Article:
Food gardening between growing seasons

Late fall feels like a bridge between growing seasons. Walking in my garden I love to feel the earth and see the big and small day-to-day changes. I also think about the ups and downs of the 2020 growing season and what I’d like to change in the coming spring. The pandemic and the social, political, and economic turmoil have made me even more certain of the specialness of food gardening spaces. They feed people and connect us to the land and each other. Here are some chores, tips, and thoughts for this time of year:

Prep areas for planting small fruits, like blueberry, gooseberry, and blackberry in early spring. Soil testing is especially important if it’s a new bed or if you are growing blueberry and need to lower the soil pH.  Cover turf and weeds with cardboard, compost, and mulched leaves to create new beds. Research the types and cultivars of small fruit plants you are considering. 

Blueberry leaves turn purple, red, and mahogany in fall.

It’s too late to plant cover crops. Instead, protect exposed soil with a thick layer of tree leaves (preferably mulched or shredded leaves). The mulch can be pulled aside to plant in spring and then re-applied around seedlings and transplants.

Overwinter the growing mix from vegetable containers by emptying the containers on a tarp and removing leaves, roots, and other debris. Store the growing mix outside in heavy-duty black trash bags or trash cans. Re-use the growing mix next season by mixing it 50:50 with fresh soilless growing media and/or compost. Fertilize container plants as needed. 

Garlic- to mulch or not to mulch? Most gardeners and many commercial growers mulch fall-planted garlic with organic mulches, like straw and chopped leaves. Mulch can prevent erosion, smother weeds, and protect young plants from heaving and extreme cold weather. But thick mulches can also slow growth in spring, reduce bulb size, and possibly improve conditions for bulb diseases and pests. There are few published studies comparing mulched and un-mulched garlic. Warming winter temperatures may be making mulch less crucial in warmer areas of Maryland.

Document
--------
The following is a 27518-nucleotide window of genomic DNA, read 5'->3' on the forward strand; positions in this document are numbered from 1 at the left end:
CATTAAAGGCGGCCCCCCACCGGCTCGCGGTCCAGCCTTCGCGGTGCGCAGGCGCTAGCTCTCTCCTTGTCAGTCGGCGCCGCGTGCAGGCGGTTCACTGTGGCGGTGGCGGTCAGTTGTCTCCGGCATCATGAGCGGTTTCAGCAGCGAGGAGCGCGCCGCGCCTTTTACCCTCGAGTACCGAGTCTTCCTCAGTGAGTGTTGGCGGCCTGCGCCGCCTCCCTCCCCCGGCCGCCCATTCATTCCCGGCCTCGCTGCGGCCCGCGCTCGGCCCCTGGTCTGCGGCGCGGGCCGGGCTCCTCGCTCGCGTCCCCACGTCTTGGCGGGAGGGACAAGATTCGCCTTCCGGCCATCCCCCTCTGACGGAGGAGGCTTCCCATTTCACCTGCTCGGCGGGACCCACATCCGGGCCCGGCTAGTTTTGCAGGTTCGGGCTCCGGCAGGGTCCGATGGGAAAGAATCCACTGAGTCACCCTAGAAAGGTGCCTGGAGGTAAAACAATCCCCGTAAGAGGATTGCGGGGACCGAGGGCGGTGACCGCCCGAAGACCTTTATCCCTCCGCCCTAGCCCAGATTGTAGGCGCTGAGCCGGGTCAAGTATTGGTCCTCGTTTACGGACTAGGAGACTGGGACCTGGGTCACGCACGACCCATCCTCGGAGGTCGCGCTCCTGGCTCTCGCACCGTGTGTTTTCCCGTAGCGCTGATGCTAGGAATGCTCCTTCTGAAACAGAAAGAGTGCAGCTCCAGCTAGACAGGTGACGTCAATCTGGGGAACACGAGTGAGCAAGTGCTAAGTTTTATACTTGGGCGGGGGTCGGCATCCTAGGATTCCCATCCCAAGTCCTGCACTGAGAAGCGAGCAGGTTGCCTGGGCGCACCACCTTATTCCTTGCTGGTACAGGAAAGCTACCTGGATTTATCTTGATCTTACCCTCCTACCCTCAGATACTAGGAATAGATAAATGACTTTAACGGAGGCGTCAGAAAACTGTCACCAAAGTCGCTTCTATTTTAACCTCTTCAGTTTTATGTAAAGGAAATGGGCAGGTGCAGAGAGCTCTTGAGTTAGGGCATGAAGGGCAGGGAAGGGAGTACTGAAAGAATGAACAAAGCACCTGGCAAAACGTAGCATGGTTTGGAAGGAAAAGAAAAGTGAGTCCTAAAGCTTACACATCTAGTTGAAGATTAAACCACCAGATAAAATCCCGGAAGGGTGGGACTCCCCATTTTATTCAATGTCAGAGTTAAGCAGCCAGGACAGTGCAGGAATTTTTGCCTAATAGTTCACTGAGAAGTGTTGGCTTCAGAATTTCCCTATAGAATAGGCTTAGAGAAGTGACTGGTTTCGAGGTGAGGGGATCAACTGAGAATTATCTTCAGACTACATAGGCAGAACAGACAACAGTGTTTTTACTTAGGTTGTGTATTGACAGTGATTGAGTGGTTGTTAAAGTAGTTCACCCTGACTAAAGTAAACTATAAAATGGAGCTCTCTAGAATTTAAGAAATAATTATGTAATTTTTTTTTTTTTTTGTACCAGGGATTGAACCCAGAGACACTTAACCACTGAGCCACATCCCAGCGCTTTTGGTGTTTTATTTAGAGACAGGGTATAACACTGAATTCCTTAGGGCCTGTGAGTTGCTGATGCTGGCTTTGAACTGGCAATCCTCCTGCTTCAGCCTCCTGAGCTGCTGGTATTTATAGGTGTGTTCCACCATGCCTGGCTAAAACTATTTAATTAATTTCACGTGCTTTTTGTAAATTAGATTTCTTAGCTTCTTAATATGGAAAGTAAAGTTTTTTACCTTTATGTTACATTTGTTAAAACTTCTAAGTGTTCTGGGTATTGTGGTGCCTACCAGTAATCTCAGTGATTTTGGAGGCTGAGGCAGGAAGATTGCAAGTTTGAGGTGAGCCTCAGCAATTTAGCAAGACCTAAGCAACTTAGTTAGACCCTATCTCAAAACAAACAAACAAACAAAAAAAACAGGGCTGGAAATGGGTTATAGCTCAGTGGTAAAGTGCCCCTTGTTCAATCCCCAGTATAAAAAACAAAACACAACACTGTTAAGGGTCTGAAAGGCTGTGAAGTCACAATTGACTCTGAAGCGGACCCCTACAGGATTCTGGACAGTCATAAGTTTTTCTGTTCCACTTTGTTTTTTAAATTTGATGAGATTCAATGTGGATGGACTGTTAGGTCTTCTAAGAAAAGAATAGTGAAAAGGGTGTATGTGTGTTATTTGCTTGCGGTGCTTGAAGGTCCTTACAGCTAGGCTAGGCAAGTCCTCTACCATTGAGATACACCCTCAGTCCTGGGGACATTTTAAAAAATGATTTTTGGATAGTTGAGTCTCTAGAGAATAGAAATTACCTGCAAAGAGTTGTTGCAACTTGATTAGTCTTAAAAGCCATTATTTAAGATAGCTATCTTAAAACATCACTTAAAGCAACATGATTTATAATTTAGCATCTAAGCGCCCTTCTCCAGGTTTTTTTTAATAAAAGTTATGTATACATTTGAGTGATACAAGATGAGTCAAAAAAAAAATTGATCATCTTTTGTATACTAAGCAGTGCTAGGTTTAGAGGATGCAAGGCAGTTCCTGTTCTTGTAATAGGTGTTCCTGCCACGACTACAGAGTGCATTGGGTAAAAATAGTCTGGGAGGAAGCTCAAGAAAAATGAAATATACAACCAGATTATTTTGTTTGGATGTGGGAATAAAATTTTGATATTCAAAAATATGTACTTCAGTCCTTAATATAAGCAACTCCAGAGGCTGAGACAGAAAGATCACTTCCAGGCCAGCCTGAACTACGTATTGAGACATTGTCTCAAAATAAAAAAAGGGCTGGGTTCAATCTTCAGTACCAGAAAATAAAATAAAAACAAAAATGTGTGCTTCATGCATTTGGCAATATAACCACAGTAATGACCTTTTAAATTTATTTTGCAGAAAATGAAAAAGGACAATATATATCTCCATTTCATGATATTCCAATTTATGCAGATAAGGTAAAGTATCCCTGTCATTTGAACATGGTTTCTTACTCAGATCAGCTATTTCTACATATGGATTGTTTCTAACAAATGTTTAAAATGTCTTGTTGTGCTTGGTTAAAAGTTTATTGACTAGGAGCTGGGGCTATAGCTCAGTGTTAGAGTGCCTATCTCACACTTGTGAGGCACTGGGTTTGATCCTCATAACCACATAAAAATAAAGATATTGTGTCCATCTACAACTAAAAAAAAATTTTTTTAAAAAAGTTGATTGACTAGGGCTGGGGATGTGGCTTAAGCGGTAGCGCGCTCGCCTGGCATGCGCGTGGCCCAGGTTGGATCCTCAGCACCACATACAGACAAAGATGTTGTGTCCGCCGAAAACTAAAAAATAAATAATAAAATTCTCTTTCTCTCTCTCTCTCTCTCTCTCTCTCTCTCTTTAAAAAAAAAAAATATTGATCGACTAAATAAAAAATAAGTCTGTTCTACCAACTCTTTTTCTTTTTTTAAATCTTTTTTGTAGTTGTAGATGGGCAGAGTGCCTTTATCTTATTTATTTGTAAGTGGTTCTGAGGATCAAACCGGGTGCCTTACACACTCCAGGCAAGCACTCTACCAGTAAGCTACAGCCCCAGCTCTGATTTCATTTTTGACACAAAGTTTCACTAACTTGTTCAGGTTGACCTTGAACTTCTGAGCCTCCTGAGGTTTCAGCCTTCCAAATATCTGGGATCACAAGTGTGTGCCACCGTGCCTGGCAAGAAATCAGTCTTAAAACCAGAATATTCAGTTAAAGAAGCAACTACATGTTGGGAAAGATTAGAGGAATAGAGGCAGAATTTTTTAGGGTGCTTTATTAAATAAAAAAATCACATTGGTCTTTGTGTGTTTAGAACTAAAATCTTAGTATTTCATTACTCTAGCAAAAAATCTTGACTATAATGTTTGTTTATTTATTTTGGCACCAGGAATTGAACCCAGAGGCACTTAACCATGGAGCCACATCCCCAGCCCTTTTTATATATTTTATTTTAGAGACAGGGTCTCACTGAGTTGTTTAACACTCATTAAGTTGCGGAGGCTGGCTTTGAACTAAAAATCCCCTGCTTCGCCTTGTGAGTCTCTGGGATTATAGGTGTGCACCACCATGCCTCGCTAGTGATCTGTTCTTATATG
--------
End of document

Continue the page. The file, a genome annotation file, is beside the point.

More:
Comment below or email me ( about your experiences growing garlic with or without mulch.

Ground ivy and weeds
Ground ivy and other weeds need to be removed in this garlic bed whether or not mulch is to be applied.

Extending the season– leafy greens stop growing around November 15th when day length is less than 10 hours. But higher fall temperatures due to climate change has increased garden productivity- there are more tasty and tender leaves to harvest per square foot of garden space. Kale, spinach, mizuna, beet greens, and other semi-hardy leafy greens can be harvested into December when protected with floating row covers.

A double layer of row cover material accelerates growth in fall and protects plants over the winter. 
Arugula planted in early October is ready for harvest and will re-grow in early spring due to row cover protection.
It’s a great time to clean tools with a wire brush, file the cutting edges of hoes and shovels, and protect wood handles with linseed oil.

Online gardening hacks– one can get lost for hours in the world of “look no further… this is the absolute best way to ______ in your garden.” There are lots of good tips out there if you can ignore the ads and snake oil. I found a site from a small urban grower that extolled the virtues of plastic Ts for trellising plants that I happily used this year.

These 1 ½ in. PVC T-fittings are perfect for setting on top of metal fence posts to accept horizontal supports, like 1 in. electrical conduit. The posts, fittings, and conduit will last many years. 
The fittings (circled in yellow above) just sits on two T-posts 9 ft. apart. The 10 ft. piece of conduit extends over the ends and easily supports cucumber plants.
The fittings (circled in yellow above) just sits on two T-posts 9 ft. apart. The 10 ft. piece of conduit extends over the ends and easily supports cucumber plants.

Reflect on the 2020 growing season: What major problems did you have? What caused them? Can they be prevented next year? Re-think crop choices and plant locations. Did I really need to grow 30 tomato plants and three kinds of eggplant that no one in my house will eat? 

Grow it and give it– plan to share more of your garden with people in need. Contact local food banks and feeding programs this winter to find out how you contribute your fresh produce. 

Keep on learning…

Check out the Home & Garden Information Center website pages on Food Gardening.

By Jon Traunfeld, Extension Specialist. Read more posts by Jon.

One thought on “Food gardening between growing seasons

  1. Cain Mark November 25, 2020 / 3:18 am

    Thank you for this detailed and interesting read with fellow gardeners. Indeed the small details are necessary while gardening.

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